L.A. Is on Alexa, and Suddenly It Feels Like the City Has Entered the 21st Century

Our local government just became one of the first in the country to utilize Amazon’s digital assistant
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Next week Amazon Echo and Amazon Dot owners will be able to ask “Alexa” about upcoming city council meeting times and agendas, as well as receive newsflashes from the city. Next month device owners will be able to ask Amazon’s digital assistant about events at nearby libraries and parks. Someday you may even be able to request 311 services and information (such as fixing potholes and erasing graffiti). It’s all part of the Information Technology Agency’s ongoing efforts to connect the government and its citizens using new technology.

While many of us were receiving Echoes and Dots as gifts over the holidays, the city, as reported by Venturebeat, enabled an Amazon “skill” (which is a techie way of saying a specific set of abilities enabled in a product) that allowed Angelenos to ask Alexa about official city holiday events.

“The Holy Grail is city services,” Los Angeles Information Technology Agency CIO Ted Ross told Los Angeles magazine. “From the comfort of your living room, to be able to make a service request without making a phone call or even pull up the mobile app, which are also great services.” Ross said his office is working with other platforms as well, including Microsoft’s Cortana and Google Assistant, but Alexa’s popularity is what caught the staff’s attention, and so it’s where they’re dedicating their time.

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If the idea of having city councilman Bob Blumenfield’s biography just a voice command away does not thrill you, have patience. City council info is a first step towards cooler offerings, which could help bridge the large gap between citizens and their local government. If you use something, and if you like a service, you’ll value it, and you’ll be more apt to value the people who provide the service. That’s a win-win. The fact that it may take a digital being to give local government a human face just happens to be kind of hilarious. But since the city launched its MyLA311 app, 24 percent of its 1.5 million service requests now come in through the app, making the app the face of the city for many of us.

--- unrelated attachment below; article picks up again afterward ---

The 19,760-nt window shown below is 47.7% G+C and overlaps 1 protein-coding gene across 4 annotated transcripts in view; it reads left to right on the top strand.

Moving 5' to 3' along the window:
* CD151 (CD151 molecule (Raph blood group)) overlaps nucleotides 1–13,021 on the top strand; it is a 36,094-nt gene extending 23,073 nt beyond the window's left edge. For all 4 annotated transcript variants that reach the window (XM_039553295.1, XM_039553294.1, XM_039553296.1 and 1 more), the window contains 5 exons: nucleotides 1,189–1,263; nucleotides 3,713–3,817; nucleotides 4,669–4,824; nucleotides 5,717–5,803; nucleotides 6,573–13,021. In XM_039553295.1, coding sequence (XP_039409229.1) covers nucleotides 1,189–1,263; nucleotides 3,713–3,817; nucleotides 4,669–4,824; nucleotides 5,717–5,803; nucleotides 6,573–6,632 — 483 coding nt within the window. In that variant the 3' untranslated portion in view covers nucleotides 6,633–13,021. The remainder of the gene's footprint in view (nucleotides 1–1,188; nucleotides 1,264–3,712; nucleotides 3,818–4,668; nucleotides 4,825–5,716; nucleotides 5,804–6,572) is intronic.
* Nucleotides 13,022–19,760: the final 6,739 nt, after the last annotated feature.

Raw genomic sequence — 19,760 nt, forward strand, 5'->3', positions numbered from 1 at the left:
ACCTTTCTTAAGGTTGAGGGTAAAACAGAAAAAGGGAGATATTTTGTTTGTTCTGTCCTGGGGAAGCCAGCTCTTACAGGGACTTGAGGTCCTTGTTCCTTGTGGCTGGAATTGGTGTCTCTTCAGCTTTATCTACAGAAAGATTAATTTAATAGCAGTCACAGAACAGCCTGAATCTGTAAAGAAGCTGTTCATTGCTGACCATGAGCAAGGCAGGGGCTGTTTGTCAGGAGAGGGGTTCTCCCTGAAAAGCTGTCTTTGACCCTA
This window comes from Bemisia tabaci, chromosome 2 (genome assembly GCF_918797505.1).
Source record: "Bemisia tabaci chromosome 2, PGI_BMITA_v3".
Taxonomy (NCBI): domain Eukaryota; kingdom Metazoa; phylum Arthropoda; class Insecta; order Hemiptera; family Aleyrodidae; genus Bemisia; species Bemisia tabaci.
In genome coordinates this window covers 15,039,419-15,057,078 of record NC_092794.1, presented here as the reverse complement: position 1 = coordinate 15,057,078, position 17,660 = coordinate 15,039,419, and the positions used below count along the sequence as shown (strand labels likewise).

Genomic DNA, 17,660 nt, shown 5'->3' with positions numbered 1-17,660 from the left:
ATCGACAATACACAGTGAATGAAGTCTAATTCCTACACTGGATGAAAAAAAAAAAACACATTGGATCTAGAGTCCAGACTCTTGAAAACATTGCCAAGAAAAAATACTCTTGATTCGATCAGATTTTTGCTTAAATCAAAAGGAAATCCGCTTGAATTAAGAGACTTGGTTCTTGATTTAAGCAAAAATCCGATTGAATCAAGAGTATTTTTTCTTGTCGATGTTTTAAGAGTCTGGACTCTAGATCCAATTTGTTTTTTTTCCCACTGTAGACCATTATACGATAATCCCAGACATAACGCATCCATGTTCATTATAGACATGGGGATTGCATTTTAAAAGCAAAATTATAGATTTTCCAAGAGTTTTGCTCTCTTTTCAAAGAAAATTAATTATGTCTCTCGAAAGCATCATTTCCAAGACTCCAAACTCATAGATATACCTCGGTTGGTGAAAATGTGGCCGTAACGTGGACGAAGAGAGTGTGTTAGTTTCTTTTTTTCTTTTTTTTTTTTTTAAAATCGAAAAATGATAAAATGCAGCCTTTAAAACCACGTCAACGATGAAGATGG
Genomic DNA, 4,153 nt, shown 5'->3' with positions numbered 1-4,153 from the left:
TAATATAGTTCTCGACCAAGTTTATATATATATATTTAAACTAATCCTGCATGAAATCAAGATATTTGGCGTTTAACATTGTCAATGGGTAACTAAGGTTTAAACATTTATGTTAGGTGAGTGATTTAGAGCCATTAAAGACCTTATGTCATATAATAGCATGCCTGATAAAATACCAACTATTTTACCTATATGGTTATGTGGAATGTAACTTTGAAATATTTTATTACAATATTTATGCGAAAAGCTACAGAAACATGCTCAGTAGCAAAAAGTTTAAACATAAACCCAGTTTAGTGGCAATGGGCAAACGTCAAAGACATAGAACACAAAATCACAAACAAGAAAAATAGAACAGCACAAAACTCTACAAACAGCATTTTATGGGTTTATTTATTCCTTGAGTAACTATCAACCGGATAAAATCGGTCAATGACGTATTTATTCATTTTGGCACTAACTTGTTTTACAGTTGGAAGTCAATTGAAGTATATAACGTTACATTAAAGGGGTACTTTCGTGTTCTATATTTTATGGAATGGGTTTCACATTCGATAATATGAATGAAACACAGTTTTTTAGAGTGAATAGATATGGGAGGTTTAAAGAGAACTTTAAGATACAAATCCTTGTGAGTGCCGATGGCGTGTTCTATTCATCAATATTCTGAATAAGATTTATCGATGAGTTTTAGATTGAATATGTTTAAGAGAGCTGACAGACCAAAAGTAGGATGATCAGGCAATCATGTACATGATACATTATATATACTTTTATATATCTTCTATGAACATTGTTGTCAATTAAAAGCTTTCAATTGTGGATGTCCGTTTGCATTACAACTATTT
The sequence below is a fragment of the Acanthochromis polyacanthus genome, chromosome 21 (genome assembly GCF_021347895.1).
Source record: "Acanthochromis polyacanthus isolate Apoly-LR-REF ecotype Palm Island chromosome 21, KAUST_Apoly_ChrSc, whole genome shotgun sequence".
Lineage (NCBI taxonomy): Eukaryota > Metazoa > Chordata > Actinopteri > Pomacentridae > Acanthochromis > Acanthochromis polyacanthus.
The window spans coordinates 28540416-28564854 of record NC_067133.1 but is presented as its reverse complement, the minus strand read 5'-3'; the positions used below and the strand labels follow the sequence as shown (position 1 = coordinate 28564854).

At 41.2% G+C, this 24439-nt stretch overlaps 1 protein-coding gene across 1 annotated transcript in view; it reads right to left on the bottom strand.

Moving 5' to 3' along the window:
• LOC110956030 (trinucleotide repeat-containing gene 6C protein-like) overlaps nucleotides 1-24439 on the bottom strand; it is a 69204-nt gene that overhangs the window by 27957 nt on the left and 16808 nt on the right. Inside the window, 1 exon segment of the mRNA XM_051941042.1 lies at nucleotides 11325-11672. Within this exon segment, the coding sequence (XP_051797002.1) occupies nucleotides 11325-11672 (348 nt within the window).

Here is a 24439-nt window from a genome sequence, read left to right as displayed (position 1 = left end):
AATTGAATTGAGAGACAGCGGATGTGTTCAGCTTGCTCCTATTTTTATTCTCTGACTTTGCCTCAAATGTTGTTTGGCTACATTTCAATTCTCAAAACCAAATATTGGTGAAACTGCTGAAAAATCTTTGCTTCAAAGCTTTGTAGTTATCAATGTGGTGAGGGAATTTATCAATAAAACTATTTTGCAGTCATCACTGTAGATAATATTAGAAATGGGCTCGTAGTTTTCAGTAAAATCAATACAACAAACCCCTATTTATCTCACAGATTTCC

“We have a vision for Los Angeles to be a true digital city, a city that uses digital services to connect all of its residents regardless of your location or socioeconomic factors, etc., we believe it’s a powerful way to engage them,” Ross said. “There will always be the traditional ways, community town halls, and our council members work passionately to interact with people face-to-face, but when you have four million residents, you can’t have enough town halls to talk to everybody. People are going about their busy lives. We want to be a government that is readily available to them.”

Los Angeles is currently one of the few cities to offer a “skill.” Las Vegas does, too. To activate yours, go to the LA City Skill on Amazon. The words “Ask L.A. City” will activate local features, which, as we said, will be added soon.

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